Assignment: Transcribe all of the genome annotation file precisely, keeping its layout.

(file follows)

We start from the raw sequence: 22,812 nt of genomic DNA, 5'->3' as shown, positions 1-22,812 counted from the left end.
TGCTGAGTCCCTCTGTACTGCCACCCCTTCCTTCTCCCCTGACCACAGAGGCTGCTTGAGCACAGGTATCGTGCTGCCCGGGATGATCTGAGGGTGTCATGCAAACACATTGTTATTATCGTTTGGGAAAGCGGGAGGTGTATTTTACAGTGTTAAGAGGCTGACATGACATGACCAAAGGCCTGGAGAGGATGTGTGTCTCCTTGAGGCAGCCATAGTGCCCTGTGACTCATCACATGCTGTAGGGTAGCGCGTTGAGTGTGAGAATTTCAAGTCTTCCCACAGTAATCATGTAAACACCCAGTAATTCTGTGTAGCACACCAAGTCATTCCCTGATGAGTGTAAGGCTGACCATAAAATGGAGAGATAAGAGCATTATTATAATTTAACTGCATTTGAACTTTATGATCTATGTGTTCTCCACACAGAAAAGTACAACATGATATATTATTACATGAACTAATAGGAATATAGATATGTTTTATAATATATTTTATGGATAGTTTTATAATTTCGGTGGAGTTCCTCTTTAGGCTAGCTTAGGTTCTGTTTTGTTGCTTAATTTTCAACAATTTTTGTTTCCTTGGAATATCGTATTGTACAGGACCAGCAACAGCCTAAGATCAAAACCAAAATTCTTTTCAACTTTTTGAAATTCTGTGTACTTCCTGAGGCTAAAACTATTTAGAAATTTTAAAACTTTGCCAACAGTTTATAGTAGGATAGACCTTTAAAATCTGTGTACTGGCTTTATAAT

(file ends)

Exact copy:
We start from the raw sequence: 22,812 nt of genomic DNA, 5'->3' as shown, positions 1-22,812 counted from the left end.
TGCTGAGTCCCTCTGTACTGCCACCCCTTCCTTCTCCCCTGACCACAGAGGCTGCTTGAGCACAGGTATCGTGCTGCCCGGGATGATCTGAGGGTGTCATGCAAACACATTGTTATTATCGTTTGGGAAAGCGGGAGGTGTATTTTACAGTGTTAAGAGGCTGACATGACATGACCAAAGGCCTGGAGAGGATGTGTGTCTCCTTGAGGCAGCCATAGTGCCCTGTGACTCATCACATGCTGTAGGGTAGCGCGTTGAGTGTGAGAATTTCAAGTCTTCCCACAGTAATCATGTAAACACCCAGTAATTCTGTGTAGCACACCAAGTCATTCCCTGATGAGTGTAAGGCTGACCATAAAATGGAGAGATAAGAGCATTATTATAATTTAACTGCATTTGAACTTTATGATCTATGTGTTCTCCACACAGAAAAGTACAACATGATATATTATTACATGAACTAATAGGAATATAGATATGTTTTATAATATATTTTATGGATAGTTTTATAATTTCGGTGGAGTTCCTCTTTAGGCTAGCTTAGGTTCTGTTTTGTTGCTTAATTTTCAACAATTTTTGTTTCCTTGGAATATCGTATTGTACAGGACCAGCAACAGCCTAAGATCAAAACCAAAATTCTTTTCAACTTTTTGAAATTCTGTGTACTTCCTGAGGCTAAAACTATTTAGAAATTTTAAAACTTTGCCAACAGTTTATAGTAGGATAGACCTTTAAAATCTGTGTACTGGCTTTATAAT